Charles and Camilla begin US whirlwind tour

The Prince of Wales and the Duchess of Cornwall will make their first official appearance together in the United States today.

The Prince of Wales and the Duchess of Cornwall will make their first official appearance together in the United States today.

Charles and Camilla will arrive in New York and head straight for Ground Zero to witness first-hand the scale of the September 11 terrorist attacks.

It is the first time either has been in the city since the atrocity.

From the World Trade Centre site in lower Manhattan, the two will be whisked on to the British Memorial Garden less than a mile away where they will unveil a centre stone dedicated to the 67 Britons killed.

They will later meet United Nations secretary general Kofi Annan and attend a reception at the Museum of Modern Art.

Tomorrow they will dine with President George Bush in Washington before jetting south for a brief pit stop in hurricane ravaged New Orleans en route to San Francisco.

The couple will attend some 22 events during the whirlwind eight-day tour.

Aides will be hoping the Duchess can charm the Americans, traditionally seen as pro-Diana, as she undertakes her inaugural royal tour.

The late Princess of Wales enchanted American society when she danced with Hollywood heart-throb John Travolta at a White House gala dinner almost 20 years ago to the day.

So far, the US media has largely ignored the impending royal tour.

One poll revealed that 81% of Americans are not remotely interested in the couple and less than one in five wants to meet them.

But the tide could easily turn when the heir to the throne and his wife step out together amid a flurry of regal glamour.

The British Memorial Garden was designed by renowned British landscape architects Julian and Isabel Bannerman, known for their work on Charles’ own garden at Highgrove.

The building phase, which includes the installation of benches and paving stones and the planting of flowers, shrubs and topiaries, is expected to be completed by next spring.

Central to the £3.6m (€5.3m) project will be a sculpture to unity by British artist Anish Kapoor.

The first seeds to be planted were delivered by the Princess Royal two years ago and were taken from royal palaces in Britain.

Camilla Hellman, president of the garden’s trust, said: “We are delighted and excited by their Royal Highness’s upcoming visit to our garden-in-progress.”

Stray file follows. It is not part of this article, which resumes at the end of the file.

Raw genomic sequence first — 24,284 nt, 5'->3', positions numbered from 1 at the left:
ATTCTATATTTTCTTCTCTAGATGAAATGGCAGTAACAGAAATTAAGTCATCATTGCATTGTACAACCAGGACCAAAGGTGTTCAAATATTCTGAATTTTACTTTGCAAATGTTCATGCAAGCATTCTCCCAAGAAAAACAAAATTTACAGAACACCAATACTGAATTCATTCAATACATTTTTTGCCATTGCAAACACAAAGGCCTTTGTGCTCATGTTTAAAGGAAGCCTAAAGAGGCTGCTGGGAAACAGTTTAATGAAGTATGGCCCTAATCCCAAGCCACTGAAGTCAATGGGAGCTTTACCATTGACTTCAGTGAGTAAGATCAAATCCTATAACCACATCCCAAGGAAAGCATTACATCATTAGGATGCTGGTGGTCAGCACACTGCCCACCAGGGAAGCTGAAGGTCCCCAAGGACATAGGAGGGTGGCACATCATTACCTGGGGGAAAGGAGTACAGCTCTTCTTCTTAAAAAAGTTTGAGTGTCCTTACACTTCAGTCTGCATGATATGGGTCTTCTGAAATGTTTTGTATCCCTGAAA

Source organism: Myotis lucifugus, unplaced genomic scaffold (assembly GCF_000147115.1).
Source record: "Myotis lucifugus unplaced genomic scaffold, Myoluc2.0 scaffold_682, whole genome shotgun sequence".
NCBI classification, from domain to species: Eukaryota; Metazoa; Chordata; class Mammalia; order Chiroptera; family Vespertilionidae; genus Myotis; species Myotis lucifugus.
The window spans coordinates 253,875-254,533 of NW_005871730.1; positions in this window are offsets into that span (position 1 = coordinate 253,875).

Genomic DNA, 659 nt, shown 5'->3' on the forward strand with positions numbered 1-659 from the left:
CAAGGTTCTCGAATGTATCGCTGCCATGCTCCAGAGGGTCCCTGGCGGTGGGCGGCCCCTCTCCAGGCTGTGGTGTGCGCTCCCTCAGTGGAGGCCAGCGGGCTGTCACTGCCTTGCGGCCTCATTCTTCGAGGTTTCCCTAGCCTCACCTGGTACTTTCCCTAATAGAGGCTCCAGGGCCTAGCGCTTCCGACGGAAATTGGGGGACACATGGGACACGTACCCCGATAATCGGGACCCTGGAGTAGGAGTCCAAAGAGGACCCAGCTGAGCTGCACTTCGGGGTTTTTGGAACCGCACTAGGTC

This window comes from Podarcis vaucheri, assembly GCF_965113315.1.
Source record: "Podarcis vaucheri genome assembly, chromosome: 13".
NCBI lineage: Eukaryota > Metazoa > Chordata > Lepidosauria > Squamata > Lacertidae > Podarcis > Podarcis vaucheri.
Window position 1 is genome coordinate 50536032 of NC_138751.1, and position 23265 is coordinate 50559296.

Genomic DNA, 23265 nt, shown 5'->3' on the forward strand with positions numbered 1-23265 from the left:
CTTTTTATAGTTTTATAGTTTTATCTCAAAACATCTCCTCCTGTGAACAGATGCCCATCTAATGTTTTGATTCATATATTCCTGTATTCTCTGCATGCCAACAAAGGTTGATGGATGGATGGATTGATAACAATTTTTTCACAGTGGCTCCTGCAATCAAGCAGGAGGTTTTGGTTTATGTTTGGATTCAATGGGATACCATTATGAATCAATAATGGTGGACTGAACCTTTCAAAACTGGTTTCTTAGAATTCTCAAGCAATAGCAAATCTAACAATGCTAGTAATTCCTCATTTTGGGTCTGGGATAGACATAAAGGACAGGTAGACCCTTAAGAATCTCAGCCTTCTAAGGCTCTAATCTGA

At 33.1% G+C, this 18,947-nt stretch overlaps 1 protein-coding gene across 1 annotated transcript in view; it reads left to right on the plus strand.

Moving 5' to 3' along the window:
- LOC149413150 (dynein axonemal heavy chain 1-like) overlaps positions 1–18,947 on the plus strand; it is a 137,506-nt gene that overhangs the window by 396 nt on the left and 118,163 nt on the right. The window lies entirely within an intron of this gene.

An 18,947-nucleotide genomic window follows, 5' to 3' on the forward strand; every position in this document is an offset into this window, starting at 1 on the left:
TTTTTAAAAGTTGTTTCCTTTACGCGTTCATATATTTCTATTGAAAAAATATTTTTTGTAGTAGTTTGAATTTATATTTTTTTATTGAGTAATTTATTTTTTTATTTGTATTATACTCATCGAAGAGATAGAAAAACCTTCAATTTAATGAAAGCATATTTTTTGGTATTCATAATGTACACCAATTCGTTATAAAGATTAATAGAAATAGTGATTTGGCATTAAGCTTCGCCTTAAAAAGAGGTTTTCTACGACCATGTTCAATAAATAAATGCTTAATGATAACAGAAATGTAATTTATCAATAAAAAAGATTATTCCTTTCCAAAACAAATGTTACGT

Among those attending the brief dedication ceremony are Sir Evelyn and Lady Rothschild, Eileen Guggenheim, Lord Colin Campbell, Sir Harold Evans and his wife Tina Brown, the former Tatler editor who is writing a biography about Princess Diana.

As Charles and Camilla prepared to turn on the charm across the Atlantic, royal aides sought to counter claims that the Duchess’s on-tour beauty regime is being paid for by taxpayers.

Camilla’s hairdresser Hugh Green, make up artist Julia Biddlecombe and a dresser are travelling with the royal party for the visit.

“All costs for the wardrobe are being met by the Prince of Wales’s private income – this includes hair and make up. All other staff are being paid for by the Prince as well,” a spokeswoman said.

The Foreign Office does pay for travel and accommodation for the staff.

Clarence House denied the couple were taking a 40-strong entourage with them to America.

A spokeswoman said they would be accompanied by 16 people – including the hairdresser, make up artist and one dresser.

The other members of staff include Camilla’s assistant private secretary Amanda MacManus, an assistant private secretary to the Prince, the Prince’s communications secretary Paddy Harverson, two valets, a butler, an equerry, three travel organisers, a press officer, an office PA and the royal doctor.

The couple will make a short trip to devastated New Orleans in the southern state of Louisiana on Friday.

They will spend a couple of hours in the city, meeting emergency workers and families affected by the disaster.

More than 1,200 people were killed along the US Gulf Coast when Hurricane Katrina struck in late August and the world was left stunned at America’s slow response to the disaster.

Initially, it was thought New Orleans had escaped the worst of Katrina, but it quickly emerged that key defensive barriers had been breached, leaving floodwater pouring into the city.

Over the weekend, American channel CBS broadcast an interview with the Prince where he spoke to the current affairs programme 60 Minutes about his fears concerning the figures on climate change and global warming.

The subject will probably be avoided over dinner with President Bush, who has refused to sign the Kyoto agreement to cut greenhouse gases.

Asked whether he felt he was making a difference, Charles replied rather gloomily: “I don’t know. I try. I only hope that when I’m dead and gone, they might appreciate it a little bit more.”

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